The highest-paid civil servant in the country he may be, but sometimes the Royal Mail Group chief executive, Adam Crozier, must wish he were back at the Football Association, clashing swords with the likes of Ken Bates and "Deadly" Doug Ellis. Such is the magnitude of the task that lies ahead. The Royal Mail Group is currently losing more than £1 million per day.
Both Crozier, and his executive deputy chairman, the former New Zealand Post supremo Elmer Toime, will have a tough job preventing the state-owned company from going into administration.
Before their arrival, the Royal Mail Group's attempts to reduce its huge losses had consistently courted controversy. Plans to scrap the second post, charge rural dwellers extra for deliveries and close unprofitable rural post offices have proved unpopular. And a proposed scheme to price mail by size instead of weight has been met with howls of derision from the business and direct marketing community.
Massive losses meant that the postal service borrowed £1 billion from the Department of Trade and Industry, and in an attempt to tackle repayment, is considering increasing the price of first and second-class stamps by 1p. But even this will have only a limited effect: it will bring in an extra £190 million per year and any subsequent rises would be subject to stringent conditions until 2006.
At the same time, the Royal Mail's existing revenue streams are under threat. Its monopoly status has been significantly decreased by both European and domestic postal services directives - delivery licences have already been awarded to competitors, such as Deutsche Post and UK Mail, and full competition is scheduled for April 2007. And in April this year, the Government will begin paying state benefits directly into recipients' bank accounts, thus denying the Post Office a vital stream of revenue.
It would be naive to suggest that the company can be rescued by advertising alone, but the Royal Mail will have to make its marketing budget work harder than ever if it's to stand any chance of turning around its performance.
That's why this week it embarked on a review process that will affect more than 30 of its agency contracts, including those held by Bates, Joshua, Proximity and OgilvyOne. The only business not affected is the media planning and buying account, which is held by Carat.
While the review is statutory, it also promises to be radical. The Royal Mail is looking for agencies from all disciplines to get together and provide integrated proposals in a bid to reduce its roster and costs.
The streamlined roster will reflect the newfound efficiency of the Royal Mail's present marketing department, which was created by the merging of its three predecessors - business and consumer markets, media markets and the home shopping division.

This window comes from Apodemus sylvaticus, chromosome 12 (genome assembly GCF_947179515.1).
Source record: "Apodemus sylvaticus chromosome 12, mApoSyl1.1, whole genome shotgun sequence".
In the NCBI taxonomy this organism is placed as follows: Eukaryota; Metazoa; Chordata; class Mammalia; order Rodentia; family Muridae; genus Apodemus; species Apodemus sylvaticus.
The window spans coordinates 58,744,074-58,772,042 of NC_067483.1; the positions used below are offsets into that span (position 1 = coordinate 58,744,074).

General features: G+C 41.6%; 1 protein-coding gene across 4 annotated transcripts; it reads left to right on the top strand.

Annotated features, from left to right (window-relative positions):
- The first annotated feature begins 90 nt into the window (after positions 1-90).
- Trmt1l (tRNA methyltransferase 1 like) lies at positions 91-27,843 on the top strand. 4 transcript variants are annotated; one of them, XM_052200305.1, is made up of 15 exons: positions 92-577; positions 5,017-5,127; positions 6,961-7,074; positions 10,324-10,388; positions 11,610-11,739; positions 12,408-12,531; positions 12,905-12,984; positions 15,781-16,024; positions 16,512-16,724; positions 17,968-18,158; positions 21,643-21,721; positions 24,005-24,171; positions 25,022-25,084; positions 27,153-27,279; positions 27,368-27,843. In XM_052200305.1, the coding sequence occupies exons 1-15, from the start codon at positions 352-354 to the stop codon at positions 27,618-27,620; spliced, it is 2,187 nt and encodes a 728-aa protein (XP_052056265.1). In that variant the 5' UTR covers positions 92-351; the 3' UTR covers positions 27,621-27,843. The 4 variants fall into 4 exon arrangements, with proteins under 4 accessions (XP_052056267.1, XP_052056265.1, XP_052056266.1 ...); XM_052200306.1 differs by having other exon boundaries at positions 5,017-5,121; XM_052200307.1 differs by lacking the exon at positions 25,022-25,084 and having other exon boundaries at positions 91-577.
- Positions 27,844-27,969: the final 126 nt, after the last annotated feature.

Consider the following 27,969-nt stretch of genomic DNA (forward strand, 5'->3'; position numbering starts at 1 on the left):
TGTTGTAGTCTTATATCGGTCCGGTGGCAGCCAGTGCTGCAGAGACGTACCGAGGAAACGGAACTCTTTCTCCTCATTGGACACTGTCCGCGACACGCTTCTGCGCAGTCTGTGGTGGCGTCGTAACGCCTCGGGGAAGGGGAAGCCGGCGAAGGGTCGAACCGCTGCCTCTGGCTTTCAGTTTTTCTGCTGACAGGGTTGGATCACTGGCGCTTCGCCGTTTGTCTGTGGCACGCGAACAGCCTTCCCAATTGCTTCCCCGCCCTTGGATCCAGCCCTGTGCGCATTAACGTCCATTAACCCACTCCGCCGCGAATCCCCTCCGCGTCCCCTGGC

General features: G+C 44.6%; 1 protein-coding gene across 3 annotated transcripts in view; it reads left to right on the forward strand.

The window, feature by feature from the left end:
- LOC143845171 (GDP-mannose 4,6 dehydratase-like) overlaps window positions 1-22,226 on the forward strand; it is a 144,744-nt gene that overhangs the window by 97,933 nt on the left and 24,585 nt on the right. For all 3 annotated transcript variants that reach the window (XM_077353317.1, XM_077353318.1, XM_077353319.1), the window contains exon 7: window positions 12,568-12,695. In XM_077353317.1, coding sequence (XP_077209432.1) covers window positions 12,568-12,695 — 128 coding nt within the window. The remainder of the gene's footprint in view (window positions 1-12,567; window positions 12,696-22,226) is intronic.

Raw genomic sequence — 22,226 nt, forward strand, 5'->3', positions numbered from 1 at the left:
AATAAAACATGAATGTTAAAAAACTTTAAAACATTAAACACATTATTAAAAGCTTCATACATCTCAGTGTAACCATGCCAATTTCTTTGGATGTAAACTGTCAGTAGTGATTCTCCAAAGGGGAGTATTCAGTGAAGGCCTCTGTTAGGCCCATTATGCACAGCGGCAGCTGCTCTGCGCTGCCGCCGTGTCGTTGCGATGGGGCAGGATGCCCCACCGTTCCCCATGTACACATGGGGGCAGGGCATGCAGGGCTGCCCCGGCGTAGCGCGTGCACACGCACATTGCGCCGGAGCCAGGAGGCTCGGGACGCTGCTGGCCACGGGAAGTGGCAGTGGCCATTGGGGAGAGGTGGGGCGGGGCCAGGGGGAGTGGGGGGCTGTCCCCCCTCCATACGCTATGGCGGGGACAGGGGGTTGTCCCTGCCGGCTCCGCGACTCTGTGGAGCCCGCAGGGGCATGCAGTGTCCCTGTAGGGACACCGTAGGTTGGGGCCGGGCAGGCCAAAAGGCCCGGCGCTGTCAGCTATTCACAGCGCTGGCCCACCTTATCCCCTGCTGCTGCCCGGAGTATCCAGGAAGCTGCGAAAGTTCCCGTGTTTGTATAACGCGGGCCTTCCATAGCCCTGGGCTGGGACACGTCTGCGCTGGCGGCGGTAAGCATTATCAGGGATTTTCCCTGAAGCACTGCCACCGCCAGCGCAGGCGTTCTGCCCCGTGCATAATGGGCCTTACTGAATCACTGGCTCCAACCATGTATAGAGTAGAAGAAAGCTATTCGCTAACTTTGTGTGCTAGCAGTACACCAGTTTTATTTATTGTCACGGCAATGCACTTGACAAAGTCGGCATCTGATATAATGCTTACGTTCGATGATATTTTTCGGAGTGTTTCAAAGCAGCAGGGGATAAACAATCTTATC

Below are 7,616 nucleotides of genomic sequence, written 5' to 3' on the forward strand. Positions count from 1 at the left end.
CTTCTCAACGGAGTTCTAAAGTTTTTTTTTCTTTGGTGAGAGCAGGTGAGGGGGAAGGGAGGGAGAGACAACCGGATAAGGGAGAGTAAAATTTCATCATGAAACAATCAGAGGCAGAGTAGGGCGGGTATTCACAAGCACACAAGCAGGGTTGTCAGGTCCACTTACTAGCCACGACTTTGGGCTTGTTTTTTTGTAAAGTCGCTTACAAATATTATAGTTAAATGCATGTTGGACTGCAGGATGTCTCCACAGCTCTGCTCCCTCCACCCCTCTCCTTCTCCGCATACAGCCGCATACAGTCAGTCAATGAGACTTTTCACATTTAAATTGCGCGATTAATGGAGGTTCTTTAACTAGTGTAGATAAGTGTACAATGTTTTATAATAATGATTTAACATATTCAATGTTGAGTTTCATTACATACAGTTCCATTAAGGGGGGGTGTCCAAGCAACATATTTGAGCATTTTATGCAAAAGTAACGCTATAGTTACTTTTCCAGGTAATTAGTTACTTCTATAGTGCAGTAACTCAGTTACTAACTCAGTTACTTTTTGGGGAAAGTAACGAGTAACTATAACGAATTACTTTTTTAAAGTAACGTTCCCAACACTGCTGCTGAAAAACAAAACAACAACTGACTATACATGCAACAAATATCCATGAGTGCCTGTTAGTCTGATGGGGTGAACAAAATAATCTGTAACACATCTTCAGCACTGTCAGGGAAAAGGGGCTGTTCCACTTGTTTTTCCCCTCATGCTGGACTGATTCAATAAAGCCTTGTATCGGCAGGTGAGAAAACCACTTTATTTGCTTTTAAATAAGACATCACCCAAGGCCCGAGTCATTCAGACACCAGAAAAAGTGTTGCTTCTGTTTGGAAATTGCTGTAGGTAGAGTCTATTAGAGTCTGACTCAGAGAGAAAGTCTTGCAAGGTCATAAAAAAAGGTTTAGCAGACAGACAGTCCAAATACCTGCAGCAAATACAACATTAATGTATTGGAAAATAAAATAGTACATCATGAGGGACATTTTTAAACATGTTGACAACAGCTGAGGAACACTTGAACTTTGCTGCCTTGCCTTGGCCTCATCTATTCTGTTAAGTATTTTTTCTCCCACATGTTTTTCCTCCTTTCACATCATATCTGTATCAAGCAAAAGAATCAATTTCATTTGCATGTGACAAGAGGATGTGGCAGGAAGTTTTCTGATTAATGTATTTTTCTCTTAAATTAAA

The head of marketing, Paul Troy, explains: "We've pushed three units together to make one streamlined marketing team. This will enable us to have one lead agency, and what we now need is a strong integrated solution by one group, with £60 million behind it."
Both Troy, and the deputy managing director and marketing director, Paul Rich, would like to see one holding company group its advertising and direct marketing operations together and present the Royal Mail with a solution that can work across all disciplines and be adopted by every outfit on its huge roster.
So far, two undisclosed holding companies have presented themselves, but others have been slow to react, according to Troy, who hopes that the enormity of the prize hasn't escaped the industry's notice.
"We need to step up our game, and we want a big player to help us do this," he says. "I hope the major groups recognise what an opportunity this represents."
Over the past few years, the Royal Mail's advertising has focused on social mailing. The "I saw this and thought of you" campaign was highly regarded, but its replacement, The Real Network, hasn't been as memorable.
The Royal Mail plugged the gap between campaigns with its Elton John execution, securing the rock star for free by agreeing to use his single I Want Love in the ad.
The ad was significant because it was relevant to both businesses and consumers. It acted as a bridge between the playfulness of "I saw this and thought of you" and the drier business message that the Royal Mail wanted its newer campaign to carry.
"Our focus has shifted. From now on, customers will feature in our advertising in that we will show them as recipients. But the bulk of our revenue comes from business, and this has to be reflected in our marketing spend," Troy adds.
"In regards to social mailing, I think we've already ticked that box. We've no new news to shout about."
Going forward, Royal Mail's advertising will focus on its profitable products, such as special delivery, which, despite being worth £250 million a year, is subject to fierce competition from the likes of TNT and DHL.
If this advertising strategy is to help the Royal Mail recoup much- needed funds, it has to present it as a reliable brand, and a credible alternative to its newer competitors. It intends to do this by showing the service as vital to the success of companies such as Barclays and Amazon.
"We're going into a more competitive market," Troy says. "People trust us, and we need to re-enforce that. We can retain both profits and customers by building our brands."
But, as with all advertising, the Royal Mail's message must communicate an essential truth. The campaign should only promise a reliable service if the Royal Mail can indeed iron out its many problems and deliver just that.